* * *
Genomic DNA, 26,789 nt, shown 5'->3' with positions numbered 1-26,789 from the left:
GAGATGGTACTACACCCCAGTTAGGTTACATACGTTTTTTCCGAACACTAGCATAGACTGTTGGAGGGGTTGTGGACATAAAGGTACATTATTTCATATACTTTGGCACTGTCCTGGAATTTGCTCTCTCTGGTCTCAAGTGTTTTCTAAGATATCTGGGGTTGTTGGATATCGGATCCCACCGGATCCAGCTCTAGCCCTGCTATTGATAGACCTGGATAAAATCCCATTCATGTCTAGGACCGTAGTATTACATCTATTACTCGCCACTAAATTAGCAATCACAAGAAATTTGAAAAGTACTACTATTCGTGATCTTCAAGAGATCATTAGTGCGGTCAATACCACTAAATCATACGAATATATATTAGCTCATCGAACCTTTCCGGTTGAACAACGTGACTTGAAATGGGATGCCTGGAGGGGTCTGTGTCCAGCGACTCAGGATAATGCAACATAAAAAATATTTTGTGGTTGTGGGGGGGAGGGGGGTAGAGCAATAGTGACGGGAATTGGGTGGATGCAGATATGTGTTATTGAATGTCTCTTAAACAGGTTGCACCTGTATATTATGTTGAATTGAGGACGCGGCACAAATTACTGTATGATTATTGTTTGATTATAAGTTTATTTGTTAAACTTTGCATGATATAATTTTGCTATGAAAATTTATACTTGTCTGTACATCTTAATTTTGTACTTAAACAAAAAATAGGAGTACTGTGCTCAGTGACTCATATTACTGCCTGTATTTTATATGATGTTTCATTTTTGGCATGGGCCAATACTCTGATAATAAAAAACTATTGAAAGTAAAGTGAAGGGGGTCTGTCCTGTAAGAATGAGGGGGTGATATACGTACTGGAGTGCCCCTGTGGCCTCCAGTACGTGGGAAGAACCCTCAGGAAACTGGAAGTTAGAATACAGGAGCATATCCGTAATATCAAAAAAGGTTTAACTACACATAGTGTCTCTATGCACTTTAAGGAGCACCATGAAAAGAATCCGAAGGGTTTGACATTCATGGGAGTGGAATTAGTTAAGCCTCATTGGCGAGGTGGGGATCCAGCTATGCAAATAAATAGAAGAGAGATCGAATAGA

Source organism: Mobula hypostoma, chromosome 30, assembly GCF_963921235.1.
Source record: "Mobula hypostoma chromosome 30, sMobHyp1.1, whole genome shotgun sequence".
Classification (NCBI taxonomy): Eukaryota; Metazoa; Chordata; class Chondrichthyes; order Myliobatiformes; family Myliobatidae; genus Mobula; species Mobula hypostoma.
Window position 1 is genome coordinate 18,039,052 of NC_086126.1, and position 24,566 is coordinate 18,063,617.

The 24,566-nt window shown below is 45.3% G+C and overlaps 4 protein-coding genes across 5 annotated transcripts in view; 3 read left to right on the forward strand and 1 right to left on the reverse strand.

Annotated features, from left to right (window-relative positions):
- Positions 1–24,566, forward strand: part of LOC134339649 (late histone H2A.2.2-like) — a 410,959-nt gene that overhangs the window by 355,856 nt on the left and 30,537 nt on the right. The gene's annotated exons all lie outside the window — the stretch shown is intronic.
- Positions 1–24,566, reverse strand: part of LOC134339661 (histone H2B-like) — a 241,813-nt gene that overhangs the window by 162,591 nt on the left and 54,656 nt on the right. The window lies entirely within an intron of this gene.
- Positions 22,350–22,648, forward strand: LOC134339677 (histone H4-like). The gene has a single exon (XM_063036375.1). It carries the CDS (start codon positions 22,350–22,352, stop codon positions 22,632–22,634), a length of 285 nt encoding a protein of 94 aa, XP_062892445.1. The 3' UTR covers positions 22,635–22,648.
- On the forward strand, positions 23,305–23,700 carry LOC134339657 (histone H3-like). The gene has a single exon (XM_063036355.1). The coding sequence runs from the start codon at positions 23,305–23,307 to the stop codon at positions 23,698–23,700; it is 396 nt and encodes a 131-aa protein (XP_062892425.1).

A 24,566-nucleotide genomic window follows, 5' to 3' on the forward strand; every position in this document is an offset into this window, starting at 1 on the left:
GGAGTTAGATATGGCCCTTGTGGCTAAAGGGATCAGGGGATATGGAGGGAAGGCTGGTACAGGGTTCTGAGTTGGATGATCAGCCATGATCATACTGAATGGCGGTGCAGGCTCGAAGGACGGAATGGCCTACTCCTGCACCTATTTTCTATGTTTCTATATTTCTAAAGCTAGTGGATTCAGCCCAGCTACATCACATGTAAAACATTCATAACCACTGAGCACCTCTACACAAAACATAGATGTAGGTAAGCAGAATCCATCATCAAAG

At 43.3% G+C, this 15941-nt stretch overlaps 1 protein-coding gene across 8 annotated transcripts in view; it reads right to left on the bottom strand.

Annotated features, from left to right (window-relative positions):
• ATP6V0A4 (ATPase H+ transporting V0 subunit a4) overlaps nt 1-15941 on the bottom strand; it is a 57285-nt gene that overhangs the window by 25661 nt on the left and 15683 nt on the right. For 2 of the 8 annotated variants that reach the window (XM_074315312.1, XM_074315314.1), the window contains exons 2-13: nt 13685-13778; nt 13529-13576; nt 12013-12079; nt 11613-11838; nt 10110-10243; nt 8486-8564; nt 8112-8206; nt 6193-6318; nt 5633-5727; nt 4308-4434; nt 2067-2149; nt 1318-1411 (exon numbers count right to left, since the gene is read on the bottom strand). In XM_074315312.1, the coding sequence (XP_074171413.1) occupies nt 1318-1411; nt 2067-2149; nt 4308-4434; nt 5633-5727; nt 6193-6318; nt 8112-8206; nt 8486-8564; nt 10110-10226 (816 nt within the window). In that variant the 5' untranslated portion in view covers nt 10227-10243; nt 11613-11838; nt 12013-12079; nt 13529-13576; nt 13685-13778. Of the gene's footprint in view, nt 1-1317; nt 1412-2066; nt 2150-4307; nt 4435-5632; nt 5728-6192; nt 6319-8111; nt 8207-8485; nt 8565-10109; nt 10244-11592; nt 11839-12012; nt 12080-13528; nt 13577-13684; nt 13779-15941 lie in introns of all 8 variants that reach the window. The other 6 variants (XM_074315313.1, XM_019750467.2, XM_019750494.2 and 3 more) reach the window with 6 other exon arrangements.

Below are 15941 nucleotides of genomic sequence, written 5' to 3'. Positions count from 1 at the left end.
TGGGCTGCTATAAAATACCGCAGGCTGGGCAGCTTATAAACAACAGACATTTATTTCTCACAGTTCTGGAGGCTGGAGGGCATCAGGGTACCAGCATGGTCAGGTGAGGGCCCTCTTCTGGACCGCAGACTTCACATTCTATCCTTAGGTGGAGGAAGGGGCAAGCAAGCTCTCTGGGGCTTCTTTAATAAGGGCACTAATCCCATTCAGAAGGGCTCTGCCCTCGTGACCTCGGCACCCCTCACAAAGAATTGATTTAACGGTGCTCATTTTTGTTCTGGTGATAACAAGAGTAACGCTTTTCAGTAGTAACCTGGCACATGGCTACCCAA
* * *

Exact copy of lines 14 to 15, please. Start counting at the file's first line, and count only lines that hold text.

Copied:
GGAGTTAGATATGGCCCTTGTGGCTAAAGGGATCAGGGGATATGGAGGGAAGGCTGGTACAGGGTTCTGAGTTGGATGATCAGCCATGATCATACTGAATGGCGGTGCAGGCTCGAAGGACGGAATGGCCTACTCCTGCACCTATTTTCTATGTTTCTATATTTCTAAAGCTAGTGGATTCAGCCCAGCTACATCACATGTAAAACATTCATAACCACTGAGCACCTCTACACAAAACATAGATGTAGGTAAGCAGAATCCATCATCAAAG

At 43.3% G+C, this 15941-nt stretch overlaps 1 protein-coding gene across 8 annotated transcripts in view; it reads right to left on the bottom strand.